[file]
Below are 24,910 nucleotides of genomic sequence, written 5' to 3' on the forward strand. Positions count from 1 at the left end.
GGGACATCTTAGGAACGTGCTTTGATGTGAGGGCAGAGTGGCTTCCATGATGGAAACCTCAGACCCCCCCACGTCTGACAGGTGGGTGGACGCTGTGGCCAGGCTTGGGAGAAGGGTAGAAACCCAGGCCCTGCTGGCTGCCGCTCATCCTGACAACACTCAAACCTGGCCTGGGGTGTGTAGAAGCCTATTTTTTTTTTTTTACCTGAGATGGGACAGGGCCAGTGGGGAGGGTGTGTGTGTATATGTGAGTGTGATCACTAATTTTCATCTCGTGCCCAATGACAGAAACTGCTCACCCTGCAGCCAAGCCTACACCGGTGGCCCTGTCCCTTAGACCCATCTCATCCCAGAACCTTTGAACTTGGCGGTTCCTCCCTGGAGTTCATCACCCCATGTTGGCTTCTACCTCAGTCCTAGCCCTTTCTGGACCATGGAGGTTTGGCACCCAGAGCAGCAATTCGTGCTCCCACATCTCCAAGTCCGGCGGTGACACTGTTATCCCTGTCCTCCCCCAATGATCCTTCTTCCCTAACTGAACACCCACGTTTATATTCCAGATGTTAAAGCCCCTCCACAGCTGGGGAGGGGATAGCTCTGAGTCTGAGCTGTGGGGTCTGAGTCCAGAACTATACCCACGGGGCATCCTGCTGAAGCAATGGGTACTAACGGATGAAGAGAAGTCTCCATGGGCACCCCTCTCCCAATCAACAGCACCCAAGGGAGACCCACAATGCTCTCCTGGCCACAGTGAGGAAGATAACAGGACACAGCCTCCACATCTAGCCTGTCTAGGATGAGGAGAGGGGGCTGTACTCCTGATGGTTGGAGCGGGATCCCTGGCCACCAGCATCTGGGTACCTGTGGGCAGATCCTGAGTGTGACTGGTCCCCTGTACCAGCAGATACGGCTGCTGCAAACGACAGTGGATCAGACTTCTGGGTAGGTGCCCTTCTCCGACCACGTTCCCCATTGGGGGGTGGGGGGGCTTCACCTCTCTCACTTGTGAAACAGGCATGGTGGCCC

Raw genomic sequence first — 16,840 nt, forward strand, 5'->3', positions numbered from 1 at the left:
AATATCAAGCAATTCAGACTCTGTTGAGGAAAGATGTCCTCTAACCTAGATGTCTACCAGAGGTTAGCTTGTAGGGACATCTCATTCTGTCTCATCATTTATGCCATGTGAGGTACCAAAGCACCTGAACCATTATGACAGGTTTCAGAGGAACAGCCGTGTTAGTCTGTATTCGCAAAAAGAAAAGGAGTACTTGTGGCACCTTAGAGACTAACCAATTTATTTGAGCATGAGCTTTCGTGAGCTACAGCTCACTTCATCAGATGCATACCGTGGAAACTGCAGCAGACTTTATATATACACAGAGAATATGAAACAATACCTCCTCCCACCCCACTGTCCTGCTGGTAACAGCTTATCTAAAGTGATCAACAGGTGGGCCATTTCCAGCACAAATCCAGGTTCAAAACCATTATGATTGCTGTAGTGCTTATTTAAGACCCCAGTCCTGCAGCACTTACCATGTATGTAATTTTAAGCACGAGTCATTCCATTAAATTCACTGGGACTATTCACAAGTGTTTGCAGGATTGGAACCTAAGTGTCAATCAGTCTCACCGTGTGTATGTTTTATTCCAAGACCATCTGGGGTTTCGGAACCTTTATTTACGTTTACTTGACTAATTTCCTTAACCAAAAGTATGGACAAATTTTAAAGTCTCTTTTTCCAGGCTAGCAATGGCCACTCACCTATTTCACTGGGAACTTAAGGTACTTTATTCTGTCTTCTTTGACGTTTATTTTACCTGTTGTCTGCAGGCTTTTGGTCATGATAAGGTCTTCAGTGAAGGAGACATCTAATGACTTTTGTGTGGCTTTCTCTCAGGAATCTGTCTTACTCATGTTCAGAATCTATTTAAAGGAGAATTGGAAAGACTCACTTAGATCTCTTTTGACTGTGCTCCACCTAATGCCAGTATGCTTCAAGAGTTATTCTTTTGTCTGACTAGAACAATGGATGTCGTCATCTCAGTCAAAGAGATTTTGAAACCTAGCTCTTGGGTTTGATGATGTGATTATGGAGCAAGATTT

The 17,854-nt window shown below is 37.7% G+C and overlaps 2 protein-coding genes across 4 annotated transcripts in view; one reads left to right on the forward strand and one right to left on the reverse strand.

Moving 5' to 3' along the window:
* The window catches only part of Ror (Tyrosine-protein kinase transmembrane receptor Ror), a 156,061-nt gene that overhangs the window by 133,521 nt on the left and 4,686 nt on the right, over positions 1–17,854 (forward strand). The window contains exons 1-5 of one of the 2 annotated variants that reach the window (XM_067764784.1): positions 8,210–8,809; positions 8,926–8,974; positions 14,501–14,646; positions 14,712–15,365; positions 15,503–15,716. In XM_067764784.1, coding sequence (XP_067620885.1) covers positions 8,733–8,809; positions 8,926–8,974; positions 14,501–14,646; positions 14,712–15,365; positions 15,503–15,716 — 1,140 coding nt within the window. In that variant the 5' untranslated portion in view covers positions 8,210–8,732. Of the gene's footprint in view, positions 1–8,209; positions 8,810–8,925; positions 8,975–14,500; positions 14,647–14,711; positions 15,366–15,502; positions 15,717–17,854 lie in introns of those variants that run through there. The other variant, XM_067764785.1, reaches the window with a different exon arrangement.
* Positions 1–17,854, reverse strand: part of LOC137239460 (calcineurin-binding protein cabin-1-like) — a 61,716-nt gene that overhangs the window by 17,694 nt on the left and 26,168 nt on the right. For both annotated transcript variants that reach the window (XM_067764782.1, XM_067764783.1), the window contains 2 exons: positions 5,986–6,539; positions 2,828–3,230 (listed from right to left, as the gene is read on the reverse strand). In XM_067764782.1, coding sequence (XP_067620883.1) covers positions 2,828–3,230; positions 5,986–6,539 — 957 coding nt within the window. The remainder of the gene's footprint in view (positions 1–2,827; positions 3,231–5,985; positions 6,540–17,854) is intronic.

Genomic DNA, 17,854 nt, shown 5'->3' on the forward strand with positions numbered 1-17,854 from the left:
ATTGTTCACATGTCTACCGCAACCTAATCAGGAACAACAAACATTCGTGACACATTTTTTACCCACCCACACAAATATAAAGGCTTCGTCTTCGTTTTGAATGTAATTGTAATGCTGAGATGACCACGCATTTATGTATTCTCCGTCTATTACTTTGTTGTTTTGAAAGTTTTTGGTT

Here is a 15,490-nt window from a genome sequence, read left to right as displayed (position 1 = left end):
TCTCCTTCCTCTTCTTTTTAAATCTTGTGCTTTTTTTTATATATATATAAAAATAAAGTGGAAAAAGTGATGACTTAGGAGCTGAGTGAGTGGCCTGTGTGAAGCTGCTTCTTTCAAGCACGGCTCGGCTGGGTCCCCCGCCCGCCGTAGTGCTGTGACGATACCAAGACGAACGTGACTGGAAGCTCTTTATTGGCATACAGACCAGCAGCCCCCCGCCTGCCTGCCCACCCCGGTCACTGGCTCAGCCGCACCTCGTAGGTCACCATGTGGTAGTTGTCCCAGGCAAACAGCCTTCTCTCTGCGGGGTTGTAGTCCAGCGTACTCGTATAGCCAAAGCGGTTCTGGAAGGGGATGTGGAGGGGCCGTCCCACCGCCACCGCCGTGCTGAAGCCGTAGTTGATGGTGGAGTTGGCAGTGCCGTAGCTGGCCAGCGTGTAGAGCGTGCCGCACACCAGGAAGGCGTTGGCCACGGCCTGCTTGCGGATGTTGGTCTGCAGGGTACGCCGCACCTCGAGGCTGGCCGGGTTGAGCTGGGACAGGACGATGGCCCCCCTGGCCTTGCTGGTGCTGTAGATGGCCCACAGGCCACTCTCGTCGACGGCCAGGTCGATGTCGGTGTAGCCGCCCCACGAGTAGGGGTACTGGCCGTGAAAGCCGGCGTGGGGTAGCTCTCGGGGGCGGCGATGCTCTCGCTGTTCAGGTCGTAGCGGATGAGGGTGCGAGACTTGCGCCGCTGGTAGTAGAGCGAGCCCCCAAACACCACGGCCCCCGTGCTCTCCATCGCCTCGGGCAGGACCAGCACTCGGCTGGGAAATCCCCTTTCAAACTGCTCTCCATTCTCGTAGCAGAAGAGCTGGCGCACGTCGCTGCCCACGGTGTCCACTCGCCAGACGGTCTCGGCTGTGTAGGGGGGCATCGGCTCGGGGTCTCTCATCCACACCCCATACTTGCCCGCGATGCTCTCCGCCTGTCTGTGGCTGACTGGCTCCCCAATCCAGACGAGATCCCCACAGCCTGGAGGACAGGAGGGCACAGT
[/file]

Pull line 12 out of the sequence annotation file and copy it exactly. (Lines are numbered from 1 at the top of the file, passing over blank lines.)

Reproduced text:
TCTCCTTCCTCTTCTTTTTAAATCTTGTGCTTTTTTTTATATATATATAAAAATAAAGTGGAAAAAGTGATGACTTAGGAGCTGAGTGAGTGGCCTGTGTGAAGCTGCTTCTTTCAAGCACGGCTCGGCTGGGTCCCCCGCCCGCCGTAGTGCTGTGACGATACCAAGACGAACGTGACTGGAAGCTCTTTATTGGCATACAGACCAGCAGCCCCCCGCCTGCCTGCCCACCCCGGTCACTGGCTCAGCCGCACCTCGTAGGTCACCATGTGGTAGTTGTCCCAGGCAAACAGCCTTCTCTCTGCGGGGTTGTAGTCCAGCGTACTCGTATAGCCAAAGCGGTTCTGGAAGGGGATGTGGAGGGGCCGTCCCACCGCCACCGCCGTGCTGAAGCCGTAGTTGATGGTGGAGTTGGCAGTGCCGTAGCTGGCCAGCGTGTAGAGCGTGCCGCACACCAGGAAGGCGTTGGCCACGGCCTGCTTGCGGATGTTGGTCTGCAGGGTACGCCGCACCTCGAGGCTGGCCGGGTTGAGCTGGGACAGGACGATGGCCCCCCTGGCCTTGCTGGTGCTGTAGATGGCCCACAGGCCACTCTCGTCGACGGCCAGGTCGATGTCGGTGTAGCCGCCCCACGAGTAGGGGTACTGGCCGTGAAAGCCGGCGTGGGGTAGCTCTCGGGGGCGGCGATGCTCTCGCTGTTCAGGTCGTAGCGGATGAGGGTGCGAGACTTGCGCCGCTGGTAGTAGAGCGAGCCCCCAAACACCACGGCCCCCGTGCTCTCCATCGCCTCGGGCAGGACCAGCACTCGGCTGGGAAATCCCCTTTCAAACTGCTCTCCATTCTCGTAGCAGAAGAGCTGGCGCACGTCGCTGCCCACGGTGTCCACTCGCCAGACGGTCTCGGCTGTGTAGGGGGGCATCGGCTCGGGGTCTCTCATCCACACCCCATACTTGCCCGCGATGCTCTCCGCCTGTCTGTGGCTGACTGGCTCCCCAATCCAGACGAGATCCCCACAGCCTGGAGGACAGGAGGGCACAGT